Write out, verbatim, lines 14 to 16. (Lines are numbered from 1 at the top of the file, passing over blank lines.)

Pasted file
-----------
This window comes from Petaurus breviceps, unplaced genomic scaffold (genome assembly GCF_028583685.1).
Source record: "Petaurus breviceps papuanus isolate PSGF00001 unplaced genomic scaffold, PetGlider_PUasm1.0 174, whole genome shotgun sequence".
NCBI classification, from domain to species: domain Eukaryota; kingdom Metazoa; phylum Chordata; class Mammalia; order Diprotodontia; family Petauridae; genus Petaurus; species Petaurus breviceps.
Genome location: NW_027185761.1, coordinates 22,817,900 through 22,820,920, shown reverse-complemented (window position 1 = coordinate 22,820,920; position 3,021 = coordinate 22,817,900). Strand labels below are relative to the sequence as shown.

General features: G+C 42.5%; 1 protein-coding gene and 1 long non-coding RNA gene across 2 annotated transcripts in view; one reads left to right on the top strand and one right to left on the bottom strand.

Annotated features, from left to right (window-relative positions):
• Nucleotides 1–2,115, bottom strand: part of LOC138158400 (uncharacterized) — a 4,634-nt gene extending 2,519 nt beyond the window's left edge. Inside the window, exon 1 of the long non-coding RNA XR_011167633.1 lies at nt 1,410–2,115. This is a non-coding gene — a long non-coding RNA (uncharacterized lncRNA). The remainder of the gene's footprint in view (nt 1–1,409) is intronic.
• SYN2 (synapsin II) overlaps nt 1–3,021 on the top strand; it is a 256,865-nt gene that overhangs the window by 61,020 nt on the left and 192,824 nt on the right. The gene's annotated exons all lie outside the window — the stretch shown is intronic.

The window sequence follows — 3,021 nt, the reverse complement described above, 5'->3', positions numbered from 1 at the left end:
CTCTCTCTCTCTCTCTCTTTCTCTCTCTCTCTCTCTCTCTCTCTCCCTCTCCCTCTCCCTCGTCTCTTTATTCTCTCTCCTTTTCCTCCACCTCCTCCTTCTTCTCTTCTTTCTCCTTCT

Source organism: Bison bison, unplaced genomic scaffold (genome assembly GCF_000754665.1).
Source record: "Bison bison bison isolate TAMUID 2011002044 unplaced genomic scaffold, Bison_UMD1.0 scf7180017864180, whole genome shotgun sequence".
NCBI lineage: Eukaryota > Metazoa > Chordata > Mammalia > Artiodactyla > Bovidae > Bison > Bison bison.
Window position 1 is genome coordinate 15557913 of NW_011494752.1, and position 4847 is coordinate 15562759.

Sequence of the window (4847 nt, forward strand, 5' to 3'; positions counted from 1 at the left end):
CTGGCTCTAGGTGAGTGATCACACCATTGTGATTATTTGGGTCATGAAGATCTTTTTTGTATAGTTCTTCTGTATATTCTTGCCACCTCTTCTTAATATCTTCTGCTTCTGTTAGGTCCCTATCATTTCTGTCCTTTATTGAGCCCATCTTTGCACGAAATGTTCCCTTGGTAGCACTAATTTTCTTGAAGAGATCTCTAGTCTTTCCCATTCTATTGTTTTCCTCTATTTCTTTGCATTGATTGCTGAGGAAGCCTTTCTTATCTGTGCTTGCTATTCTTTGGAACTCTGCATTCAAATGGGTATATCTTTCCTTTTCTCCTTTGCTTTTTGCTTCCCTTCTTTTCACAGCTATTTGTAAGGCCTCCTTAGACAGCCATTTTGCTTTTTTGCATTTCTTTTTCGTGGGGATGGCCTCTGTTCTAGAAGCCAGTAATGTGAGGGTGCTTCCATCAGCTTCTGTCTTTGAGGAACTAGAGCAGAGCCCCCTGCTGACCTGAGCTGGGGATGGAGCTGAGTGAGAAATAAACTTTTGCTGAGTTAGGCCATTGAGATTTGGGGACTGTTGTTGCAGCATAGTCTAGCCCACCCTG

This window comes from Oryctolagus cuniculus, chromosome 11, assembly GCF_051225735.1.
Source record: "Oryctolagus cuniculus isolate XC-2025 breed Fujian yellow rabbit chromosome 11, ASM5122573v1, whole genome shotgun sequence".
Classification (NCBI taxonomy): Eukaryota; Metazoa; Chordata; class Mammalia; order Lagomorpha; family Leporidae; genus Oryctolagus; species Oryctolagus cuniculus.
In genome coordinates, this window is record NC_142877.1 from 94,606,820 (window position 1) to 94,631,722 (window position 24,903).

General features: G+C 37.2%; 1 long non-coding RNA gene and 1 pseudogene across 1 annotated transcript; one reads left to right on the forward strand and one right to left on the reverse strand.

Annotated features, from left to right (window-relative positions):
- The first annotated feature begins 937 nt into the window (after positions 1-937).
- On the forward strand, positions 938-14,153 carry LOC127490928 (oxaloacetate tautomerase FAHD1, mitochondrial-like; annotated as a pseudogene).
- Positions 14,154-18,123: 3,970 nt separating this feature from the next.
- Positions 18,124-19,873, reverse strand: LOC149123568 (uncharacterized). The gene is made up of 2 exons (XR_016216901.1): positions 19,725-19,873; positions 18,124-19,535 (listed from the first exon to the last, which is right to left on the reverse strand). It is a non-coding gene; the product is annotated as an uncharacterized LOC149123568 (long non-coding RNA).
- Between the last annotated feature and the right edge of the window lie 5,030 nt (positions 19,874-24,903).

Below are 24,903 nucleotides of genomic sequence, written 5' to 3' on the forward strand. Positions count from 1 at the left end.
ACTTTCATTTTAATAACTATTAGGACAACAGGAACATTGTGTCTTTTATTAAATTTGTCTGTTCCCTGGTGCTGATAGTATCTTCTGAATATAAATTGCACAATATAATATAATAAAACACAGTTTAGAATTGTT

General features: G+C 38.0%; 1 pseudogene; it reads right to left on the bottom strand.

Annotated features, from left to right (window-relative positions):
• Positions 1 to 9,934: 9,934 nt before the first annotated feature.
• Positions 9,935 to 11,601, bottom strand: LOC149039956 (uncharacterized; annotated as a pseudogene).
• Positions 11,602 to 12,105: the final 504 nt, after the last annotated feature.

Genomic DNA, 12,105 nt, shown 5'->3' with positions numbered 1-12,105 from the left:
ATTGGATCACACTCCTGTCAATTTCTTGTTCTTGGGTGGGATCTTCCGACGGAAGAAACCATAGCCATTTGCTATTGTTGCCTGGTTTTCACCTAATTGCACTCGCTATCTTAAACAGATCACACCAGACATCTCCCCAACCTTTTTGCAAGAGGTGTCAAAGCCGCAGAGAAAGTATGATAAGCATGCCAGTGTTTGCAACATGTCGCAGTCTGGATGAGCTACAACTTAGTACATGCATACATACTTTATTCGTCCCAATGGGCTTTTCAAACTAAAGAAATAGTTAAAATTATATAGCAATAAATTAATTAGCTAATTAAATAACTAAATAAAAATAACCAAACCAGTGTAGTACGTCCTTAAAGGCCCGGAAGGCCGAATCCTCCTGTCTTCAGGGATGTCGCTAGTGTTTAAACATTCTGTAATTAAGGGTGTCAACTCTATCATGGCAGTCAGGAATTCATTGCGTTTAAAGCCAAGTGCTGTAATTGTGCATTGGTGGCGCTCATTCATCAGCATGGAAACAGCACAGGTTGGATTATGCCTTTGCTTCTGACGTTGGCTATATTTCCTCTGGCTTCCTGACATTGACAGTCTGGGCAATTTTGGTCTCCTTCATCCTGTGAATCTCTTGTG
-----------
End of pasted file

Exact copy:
Window position 1 is genome coordinate 15557913 of NW_011494752.1, and position 4847 is coordinate 15562759.

Sequence of the window (4847 nt, forward strand, 5' to 3'; positions counted from 1 at the left end):
CTGGCTCTAGGTGAGTGATCACACCATTGTGATTATTTGGGTCATGAAGATCTTTTTTGTATAGTTCTTCTGTATATTCTTGCCACCTCTTCTTAATATCTTCTGCTTCTGTTAGGTCCCTATCATTTCTGTCCTTTATTGAGCCCATCTTTGCACGAAATGTTCCCTTGGTAGCACTAATTTTCTTGAAGAGATCTCTAGTCTTTCCCATTCTATTGTTTTCCTCTATTTCTTTGCATTGATTGCTGAGGAAGCCTTTCTTATCTGTGCTTGCTATTCTTTGGAACTCTGCATTCAAATGGGTATATCTTTCCTTTTCTCCTTTGCTTTTTGCTTCCCTTCTTTTCACAGCTATTTGTAAGGCCTCCTTAGACAGCCATTTTGCTTTTTTGCATTTCTTTTTCGTGGGGATGGCCTCTGTTCTAGAAGCCAGTAATGTGAGGGTGCTTCCATCAGCTTCTGTCTTTGAGGAACTAGAGCAGAGCCCCCTGCTGACCTGAGCTGGGGATGGAGCTGAGTGAGAAATAAACTTTTGCTGAGTTAGGCCATTGAGATTTGGGGACTGTTGTTGCAGCATAGTCTAGCCCACCCTG